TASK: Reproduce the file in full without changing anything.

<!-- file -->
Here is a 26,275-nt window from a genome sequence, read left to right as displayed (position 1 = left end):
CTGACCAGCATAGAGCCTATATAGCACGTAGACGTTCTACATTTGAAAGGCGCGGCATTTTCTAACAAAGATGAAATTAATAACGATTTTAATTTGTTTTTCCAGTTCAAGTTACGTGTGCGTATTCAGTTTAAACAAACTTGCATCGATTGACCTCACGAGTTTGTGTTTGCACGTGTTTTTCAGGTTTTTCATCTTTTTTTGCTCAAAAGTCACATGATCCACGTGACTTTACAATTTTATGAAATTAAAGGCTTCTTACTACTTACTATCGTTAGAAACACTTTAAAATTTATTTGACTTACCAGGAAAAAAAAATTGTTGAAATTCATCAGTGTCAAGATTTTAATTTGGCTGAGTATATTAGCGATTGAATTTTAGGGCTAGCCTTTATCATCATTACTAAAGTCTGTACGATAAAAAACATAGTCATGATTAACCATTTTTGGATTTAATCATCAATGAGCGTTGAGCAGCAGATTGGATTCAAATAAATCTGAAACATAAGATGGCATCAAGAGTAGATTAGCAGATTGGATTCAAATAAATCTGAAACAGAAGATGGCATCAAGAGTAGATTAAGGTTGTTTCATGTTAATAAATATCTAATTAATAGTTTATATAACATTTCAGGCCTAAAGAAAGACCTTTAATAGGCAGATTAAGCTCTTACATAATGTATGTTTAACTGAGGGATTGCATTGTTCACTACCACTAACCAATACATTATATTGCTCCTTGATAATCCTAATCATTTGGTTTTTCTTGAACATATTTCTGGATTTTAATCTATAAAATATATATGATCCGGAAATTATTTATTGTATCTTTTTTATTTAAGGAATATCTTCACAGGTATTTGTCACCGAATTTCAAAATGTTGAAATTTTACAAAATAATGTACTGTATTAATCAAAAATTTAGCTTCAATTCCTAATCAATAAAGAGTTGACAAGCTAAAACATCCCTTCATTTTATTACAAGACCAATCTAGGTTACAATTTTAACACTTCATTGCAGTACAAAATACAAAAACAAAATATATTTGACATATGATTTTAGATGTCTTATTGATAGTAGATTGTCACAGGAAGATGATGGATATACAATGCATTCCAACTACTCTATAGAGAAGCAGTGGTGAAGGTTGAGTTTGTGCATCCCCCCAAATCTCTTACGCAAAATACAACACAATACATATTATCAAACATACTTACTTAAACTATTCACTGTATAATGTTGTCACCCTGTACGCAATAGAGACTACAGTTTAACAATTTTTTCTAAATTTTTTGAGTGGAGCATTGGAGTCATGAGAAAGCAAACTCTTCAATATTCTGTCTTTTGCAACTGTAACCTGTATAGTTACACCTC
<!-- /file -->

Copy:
Here is a 26,275-nt window from a genome sequence, read left to right as displayed (position 1 = left end):
CTGACCAGCATAGAGCCTATATAGCACGTAGACGTTCTACATTTGAAAGGCGCGGCATTTTCTAACAAAGATGAAATTAATAACGATTTTAATTTGTTTTTCCAGTTCAAGTTACGTGTGCGTATTCAGTTTAAACAAACTTGCATCGATTGACCTCACGAGTTTGTGTTTGCACGTGTTTTTCAGGTTTTTCATCTTTTTTTGCTCAAAAGTCACATGATCCACGTGACTTTACAATTTTATGAAATTAAAGGCTTCTTACTACTTACTATCGTTAGAAACACTTTAAAATTTATTTGACTTACCAGGAAAAAAAAATTGTTGAAATTCATCAGTGTCAAGATTTTAATTTGGCTGAGTATATTAGCGATTGAATTTTAGGGCTAGCCTTTATCATCATTACTAAAGTCTGTACGATAAAAAACATAGTCATGATTAACCATTTTTGGATTTAATCATCAATGAGCGTTGAGCAGCAGATTGGATTCAAATAAATCTGAAACATAAGATGGCATCAAGAGTAGATTAGCAGATTGGATTCAAATAAATCTGAAACAGAAGATGGCATCAAGAGTAGATTAAGGTTGTTTCATGTTAATAAATATCTAATTAATAGTTTATATAACATTTCAGGCCTAAAGAAAGACCTTTAATAGGCAGATTAAGCTCTTACATAATGTATGTTTAACTGAGGGATTGCATTGTTCACTACCACTAACCAATACATTATATTGCTCCTTGATAATCCTAATCATTTGGTTTTTCTTGAACATATTTCTGGATTTTAATCTATAAAATATATATGATCCGGAAATTATTTATTGTATCTTTTTTATTTAAGGAATATCTTCACAGGTATTTGTCACCGAATTTCAAAATGTTGAAATTTTACAAAATAATGTACTGTATTAATCAAAAATTTAGCTTCAATTCCTAATCAATAAAGAGTTGACAAGCTAAAACATCCCTTCATTTTATTACAAGACCAATCTAGGTTACAATTTTAACACTTCATTGCAGTACAAAATACAAAAACAAAATATATTTGACATATGATTTTAGATGTCTTATTGATAGTAGATTGTCACAGGAAGATGATGGATATACAATGCATTCCAACTACTCTATAGAGAAGCAGTGGTGAAGGTTGAGTTTGTGCATCCCCCCAAATCTCTTACGCAAAATACAACACAATACATATTATCAAACATACTTACTTAAACTATTCACTGTATAATGTTGTCACCCTGTACGCAATAGAGACTACAGTTTAACAATTTTTTCTAAATTTTTTGAGTGGAGCATTGGAGTCATGAGAAAGCAAACTCTTCAATATTCTGTCTTTTGCAACTGTAACCTGTATAGTTACACCTC